Guest Author - Gillian Buchanan
This very enjoyable film is based not on J M Barrie's 1911 book "Peter and Wendy", but on his earlier play "Peter Pan, or the boy who wouldn't grow up", published in 1904. The film itself was released on 5th February 1953 by RKO Radio Pictures, and has been re-released several times since.
Like all films based on plays or books there are parts where the film is utterly faithful and points at which it takes liberties, but on the whole it is fairly true to the story. The early scenes with the Darling family are utterly enchanting, although you may be left wondering why, if they live in London in the United Kingdom, they all speak with American accents! Obviously Disney would use actors who were easily available but it does seem a little odd.
The arrival in Neverland is also very well done, Captain Hook pretty well steals the show, with Mr Smee and the crocodile's characterisations doing a very good job in adding to the fun. The scene with Peter Pan imitating Captain Hook's voice in the cave is masterfully well done and I love the "following the leader" sequence which is very funny.
I do have reservations around the sequences with the Indians, which today are seen as verging on racism and which do spoil the pacing and flow of the story line; however the rest of the film sparkles. Tinkerbell is done a little differently from the play or the book, but you will still enjoy her. I do wonder, though, why Wendy seems to forget how to fly when she and Peter visit the mermaids; this does appear to be rather inconsistent, especially as she can fly perfectly well at other times.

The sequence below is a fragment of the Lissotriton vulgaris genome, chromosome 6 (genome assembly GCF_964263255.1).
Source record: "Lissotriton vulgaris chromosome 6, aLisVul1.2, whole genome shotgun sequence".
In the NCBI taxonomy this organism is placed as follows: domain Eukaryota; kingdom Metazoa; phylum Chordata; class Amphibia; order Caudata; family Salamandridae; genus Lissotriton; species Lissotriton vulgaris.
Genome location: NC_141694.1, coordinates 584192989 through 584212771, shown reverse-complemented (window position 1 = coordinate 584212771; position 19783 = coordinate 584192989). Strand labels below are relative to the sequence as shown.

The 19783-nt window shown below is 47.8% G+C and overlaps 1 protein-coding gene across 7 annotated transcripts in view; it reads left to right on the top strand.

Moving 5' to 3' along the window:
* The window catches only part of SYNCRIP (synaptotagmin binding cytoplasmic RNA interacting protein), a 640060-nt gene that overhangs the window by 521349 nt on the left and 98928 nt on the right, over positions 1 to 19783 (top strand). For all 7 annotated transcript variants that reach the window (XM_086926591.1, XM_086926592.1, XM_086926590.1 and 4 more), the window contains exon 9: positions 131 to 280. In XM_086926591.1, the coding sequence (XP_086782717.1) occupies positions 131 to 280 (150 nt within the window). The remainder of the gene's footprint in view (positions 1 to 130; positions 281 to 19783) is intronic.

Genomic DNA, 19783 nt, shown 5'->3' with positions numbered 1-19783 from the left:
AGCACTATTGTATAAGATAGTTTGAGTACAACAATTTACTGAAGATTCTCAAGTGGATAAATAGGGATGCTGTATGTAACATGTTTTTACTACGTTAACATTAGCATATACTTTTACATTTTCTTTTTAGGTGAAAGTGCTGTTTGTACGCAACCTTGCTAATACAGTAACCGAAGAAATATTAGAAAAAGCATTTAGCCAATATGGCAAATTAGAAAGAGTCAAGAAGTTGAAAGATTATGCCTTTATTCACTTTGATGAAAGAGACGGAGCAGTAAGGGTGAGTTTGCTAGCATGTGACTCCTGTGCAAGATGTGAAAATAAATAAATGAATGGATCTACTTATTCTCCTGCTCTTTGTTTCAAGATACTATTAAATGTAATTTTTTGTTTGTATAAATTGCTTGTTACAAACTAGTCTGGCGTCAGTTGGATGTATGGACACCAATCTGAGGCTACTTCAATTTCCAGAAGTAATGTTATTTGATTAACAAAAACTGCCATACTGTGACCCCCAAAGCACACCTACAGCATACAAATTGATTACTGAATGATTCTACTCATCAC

When visiting London in the United Kingdom, do remember to look out for the Peter Pan statue in Kensington Gardens, which is next to the Serpentine at the point where you feed the ducks. There is also, in the Princess Diana Memorial Playground within Kensington Gardens, a wonderful pirate ship which represents Captain Hook's ship in the 1953 film. When you take the bus up Westbourne Grove towards Bishops Bridge, look out also for the statue of the children taking off to fly on the left hand side at Trinity House.
Walt Disney's Peter Pan is a film which is well worth seeing, whether you are young or old, and it has the added attraction of memorabilia which can be visited long after seeing it.